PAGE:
35th Anniversary of the Cassette Walkman

35th Anniversary of the Cassette Walkman


35th Anniversary of the Cassette Walkman

It was 35 years ago that Sony unknowingly changed the way the world experienced music. Biggie Smalls used it to let his tape rock ‘till his tape popped in the 80s, and more recently had Star Lord hooked on a feeling in Marvel’s summer blockbuster “Guardians of the Galaxy.” Although the Walkman wasn’t the first of it’s kind, a fourteen-ounce aluminum body and a hand-held design made it unique, and introduced society to music on the go.

Following a grand introduction in Japan in 1979, the Walkman TPS-L2 was released in 1980 to a different America from the one we know today. Colors were brighter, hair was bigger, and Pac Man was barely being introduced to the world. Because music had always remained within the bulky confines of a record player or a boombox, the Walkman’s compact size and mobility made it a hot commodity with people young and old, thus creating a new musical subculture.

Easy Star Records founder & Producer Michael Goldwasser recalls, “I still remember finally getting a Sony Walkman one day as a gift after having had several bigger and clunkier knockoffs. I couldn’t believe how small it seemed – not that much bigger than a cassette. Having a way to listen to music on the go was essential for a music freak like me, because I had an hour-and-a-half commute to and from school each day.” Michael, like many people, found the Walkman to be a necessity for long commutes, trips to the gym, or for some invaluable “me” time.

By today’s standards, it was no technological marvel, but the Walkman was incomparable to anything else during that time. With two AA batteries and their favorite cassette completely rewound, users were ready to take on the world with a Walkman clipped to their waist and those black, fuzzy earphones fitted snugly over their ears.
The Walkman had easily accessible control buttons alongside the device and two headphone jacks on top, in case users wanted to be social in their state of isolation. It even featured a “Hot Line” button, which simultaneously lowered the volume of the music while capturing outside noise with an external microphone, allowing users to hear the world around them without the burden of having to remove their headphones.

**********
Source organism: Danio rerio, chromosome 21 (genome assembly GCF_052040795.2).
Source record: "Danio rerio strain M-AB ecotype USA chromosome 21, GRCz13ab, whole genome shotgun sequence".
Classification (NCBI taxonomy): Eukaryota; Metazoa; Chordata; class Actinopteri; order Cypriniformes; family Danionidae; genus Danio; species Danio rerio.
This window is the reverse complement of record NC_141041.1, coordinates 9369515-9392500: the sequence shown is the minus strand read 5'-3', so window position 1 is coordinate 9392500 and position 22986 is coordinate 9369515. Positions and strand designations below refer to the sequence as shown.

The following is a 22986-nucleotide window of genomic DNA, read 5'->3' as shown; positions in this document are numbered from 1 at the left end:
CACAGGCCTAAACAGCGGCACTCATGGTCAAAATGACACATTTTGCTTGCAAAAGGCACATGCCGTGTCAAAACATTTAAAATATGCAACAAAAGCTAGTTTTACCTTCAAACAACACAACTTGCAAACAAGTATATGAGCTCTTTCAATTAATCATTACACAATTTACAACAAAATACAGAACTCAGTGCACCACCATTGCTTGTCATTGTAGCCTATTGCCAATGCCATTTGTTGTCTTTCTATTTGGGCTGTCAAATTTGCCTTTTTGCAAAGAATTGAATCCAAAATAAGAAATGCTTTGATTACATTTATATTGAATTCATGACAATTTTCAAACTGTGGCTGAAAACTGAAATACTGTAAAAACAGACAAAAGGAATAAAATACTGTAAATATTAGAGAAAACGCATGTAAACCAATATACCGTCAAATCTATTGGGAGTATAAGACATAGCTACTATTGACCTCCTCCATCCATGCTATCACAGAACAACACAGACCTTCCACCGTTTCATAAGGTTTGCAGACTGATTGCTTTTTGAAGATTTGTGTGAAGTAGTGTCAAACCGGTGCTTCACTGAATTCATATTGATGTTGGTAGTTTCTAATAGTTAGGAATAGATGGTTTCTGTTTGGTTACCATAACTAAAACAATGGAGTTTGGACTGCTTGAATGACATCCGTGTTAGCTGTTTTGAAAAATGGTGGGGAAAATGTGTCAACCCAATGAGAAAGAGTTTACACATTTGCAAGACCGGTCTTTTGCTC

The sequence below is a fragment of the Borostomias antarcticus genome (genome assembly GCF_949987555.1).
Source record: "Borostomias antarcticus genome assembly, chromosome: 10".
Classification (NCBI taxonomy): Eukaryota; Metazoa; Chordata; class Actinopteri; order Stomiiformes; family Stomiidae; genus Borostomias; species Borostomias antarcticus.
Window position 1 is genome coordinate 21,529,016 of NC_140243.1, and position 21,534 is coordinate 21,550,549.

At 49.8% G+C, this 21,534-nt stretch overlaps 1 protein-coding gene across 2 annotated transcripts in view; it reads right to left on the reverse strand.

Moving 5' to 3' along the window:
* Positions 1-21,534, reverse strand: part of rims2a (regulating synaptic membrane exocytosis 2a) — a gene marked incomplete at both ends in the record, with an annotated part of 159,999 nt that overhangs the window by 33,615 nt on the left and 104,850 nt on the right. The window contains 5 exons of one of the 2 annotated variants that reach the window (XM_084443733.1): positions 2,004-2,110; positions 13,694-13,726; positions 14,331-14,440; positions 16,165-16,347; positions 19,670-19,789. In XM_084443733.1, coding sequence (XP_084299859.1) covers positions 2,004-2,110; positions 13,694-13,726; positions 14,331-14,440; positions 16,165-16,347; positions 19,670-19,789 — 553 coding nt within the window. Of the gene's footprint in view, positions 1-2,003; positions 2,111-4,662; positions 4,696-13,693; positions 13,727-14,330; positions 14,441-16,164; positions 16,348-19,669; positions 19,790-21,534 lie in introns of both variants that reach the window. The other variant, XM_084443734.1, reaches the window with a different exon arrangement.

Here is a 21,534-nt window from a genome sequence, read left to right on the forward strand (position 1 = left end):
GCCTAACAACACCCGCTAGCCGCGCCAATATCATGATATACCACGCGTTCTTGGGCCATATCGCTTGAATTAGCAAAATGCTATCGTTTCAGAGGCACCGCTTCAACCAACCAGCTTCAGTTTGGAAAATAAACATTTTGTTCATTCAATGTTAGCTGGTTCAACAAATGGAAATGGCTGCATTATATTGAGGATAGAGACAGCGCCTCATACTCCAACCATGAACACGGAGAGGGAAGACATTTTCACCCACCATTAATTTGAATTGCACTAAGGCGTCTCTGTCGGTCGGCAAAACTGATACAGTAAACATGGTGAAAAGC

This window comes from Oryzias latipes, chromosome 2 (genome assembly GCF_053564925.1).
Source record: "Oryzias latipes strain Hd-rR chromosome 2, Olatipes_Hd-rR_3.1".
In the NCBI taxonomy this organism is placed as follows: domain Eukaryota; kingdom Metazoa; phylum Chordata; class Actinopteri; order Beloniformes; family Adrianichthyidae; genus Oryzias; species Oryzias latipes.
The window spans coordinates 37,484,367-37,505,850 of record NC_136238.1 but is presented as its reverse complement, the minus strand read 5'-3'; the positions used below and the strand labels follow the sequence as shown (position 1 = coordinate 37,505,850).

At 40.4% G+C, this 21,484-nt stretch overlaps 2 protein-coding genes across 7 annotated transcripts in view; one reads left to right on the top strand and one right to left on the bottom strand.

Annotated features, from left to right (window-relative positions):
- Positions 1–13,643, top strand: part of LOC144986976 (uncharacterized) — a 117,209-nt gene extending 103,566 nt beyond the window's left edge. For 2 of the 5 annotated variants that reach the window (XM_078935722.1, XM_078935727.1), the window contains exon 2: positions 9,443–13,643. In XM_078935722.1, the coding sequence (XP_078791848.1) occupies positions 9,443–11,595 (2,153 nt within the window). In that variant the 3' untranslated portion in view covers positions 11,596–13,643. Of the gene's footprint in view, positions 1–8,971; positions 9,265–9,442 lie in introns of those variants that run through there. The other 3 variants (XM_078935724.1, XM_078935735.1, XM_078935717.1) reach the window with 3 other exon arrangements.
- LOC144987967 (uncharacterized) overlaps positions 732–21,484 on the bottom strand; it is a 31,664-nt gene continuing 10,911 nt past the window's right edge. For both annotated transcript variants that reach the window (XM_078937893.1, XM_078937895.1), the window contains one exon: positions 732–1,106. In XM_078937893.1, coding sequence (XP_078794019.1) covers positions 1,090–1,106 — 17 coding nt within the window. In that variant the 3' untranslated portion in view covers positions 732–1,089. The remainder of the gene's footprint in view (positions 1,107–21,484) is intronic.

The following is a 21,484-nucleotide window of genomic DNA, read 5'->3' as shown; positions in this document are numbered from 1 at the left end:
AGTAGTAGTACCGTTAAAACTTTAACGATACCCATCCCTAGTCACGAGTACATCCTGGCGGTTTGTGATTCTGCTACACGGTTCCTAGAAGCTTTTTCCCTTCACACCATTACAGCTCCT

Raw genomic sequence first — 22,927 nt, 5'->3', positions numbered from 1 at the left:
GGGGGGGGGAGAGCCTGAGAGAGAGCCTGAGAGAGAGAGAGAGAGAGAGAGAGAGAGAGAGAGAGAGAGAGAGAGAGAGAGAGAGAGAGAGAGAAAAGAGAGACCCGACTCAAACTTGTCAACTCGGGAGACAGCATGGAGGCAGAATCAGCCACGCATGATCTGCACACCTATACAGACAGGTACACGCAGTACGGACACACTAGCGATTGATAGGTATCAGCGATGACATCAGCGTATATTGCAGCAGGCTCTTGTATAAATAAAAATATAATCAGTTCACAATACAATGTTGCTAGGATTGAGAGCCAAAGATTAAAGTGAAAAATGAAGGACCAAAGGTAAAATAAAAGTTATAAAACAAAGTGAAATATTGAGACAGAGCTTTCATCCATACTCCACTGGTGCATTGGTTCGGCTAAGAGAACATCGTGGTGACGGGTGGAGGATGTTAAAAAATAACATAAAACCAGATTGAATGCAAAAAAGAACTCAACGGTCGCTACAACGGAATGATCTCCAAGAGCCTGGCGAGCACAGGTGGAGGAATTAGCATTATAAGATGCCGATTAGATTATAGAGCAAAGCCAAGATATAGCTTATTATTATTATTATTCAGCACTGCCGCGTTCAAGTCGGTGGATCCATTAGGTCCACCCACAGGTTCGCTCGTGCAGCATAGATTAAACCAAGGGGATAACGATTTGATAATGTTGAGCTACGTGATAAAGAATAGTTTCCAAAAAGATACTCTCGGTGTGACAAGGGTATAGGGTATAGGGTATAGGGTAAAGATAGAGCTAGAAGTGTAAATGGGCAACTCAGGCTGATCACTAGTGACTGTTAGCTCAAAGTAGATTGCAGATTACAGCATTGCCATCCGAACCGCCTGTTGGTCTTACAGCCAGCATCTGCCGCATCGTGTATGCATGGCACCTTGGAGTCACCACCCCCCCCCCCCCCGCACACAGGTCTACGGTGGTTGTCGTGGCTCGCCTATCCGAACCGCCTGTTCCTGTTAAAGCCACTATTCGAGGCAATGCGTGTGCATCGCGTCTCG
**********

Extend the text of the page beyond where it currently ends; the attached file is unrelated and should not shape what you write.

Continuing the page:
These features allowed people to completely immerse themselves in their music, especially 17th Street Recording Studio producer Lew Richards. “I just tuned out the world around me and would sink into the music,” says Richards, who accredits the Walkman for helping inspire him to become a musician. “I listened to the Beatles tapes going to and from catholic school in New Jersey everyday…its how l learned all the Beatles songs – then I got a guitar when I was 11 and learned how to play my favorite songs.”

For many years, cassettes were the primary source of audio for the Walkman. Before the Internet gave us the freedom to buy songs individually, people either recorded mixtapes from their boomboxes or would go to their local record store to buy the latest tapes from their favorite artists, which didn’t always go smoothly.

“While at sleepaway camp at age 13, I discovered the song ‘Baba O’Riley’ by The Who and I thought that it was cool as shit,” recalls Goldwasser. “So when I got home from camp at the end of the summer, I went to the local record store, but I couldn’t find it there so I asked if they could order the tape for me. They said that it was on The Who’s Greatest Hits, and sure, they could order it for me. I kept checking back with them every few days until they finally got it in. I was so excited to pick it up, only to find that the song wasn’t even on that album!”

Compared to vinyl records, cassettes didn’t have the same audio quality. Cassettes often had a scratchy, “room noise” accompanying the music while vinyl records sounded crisp and clean. Although the audio quality of vinyl was and still is highly sought after, quality was gladly sacrificed for mobility in this case. Over time, the Walkman evolved from simply playing cassettes to being able to record, pick up radio frequencies, and eventually play CDs. However, the original cassette Walkman will always bring back a sense of nostalgia for those who grew up with it.

“It’s amazing for me to think back to sitting on that bus or subway, tapping my feet to ‘Try Jah Love’, never even imagining that later on I would go on to meet my heroes, Third World and even record with Bunny Rugs,” says Goldwasser.

Because no one else felt there was a market for personal music players, Sony was able to capitalize on the phenomenon. There were plenty of secondary competitors like the Toshiba Walky and the Aiwa CassetteBoy, but the Walkman is the one that left it’s impression on pop culture, so much so, that it’s name was added to the Oxford Dictionary in 1986.

Like all electronic devices however, the Walkman eventually fell victim to newer technology. The release of the Apple iPod in 2001 pushed the Walkman into the realm of the obsolete, and by 2010, Sony decided to discontinue production, ending a thirty-one year run. While reading this may make us feel like we’ve taken too many trips around the sun, we can look back at products like the Walkman and think back to a simpler time, remembering how much inspiration and happiness we got from the seemingly advanced devices of yesteryear. Now we can only wonder what will come next.

Article By: Andrew Aroche

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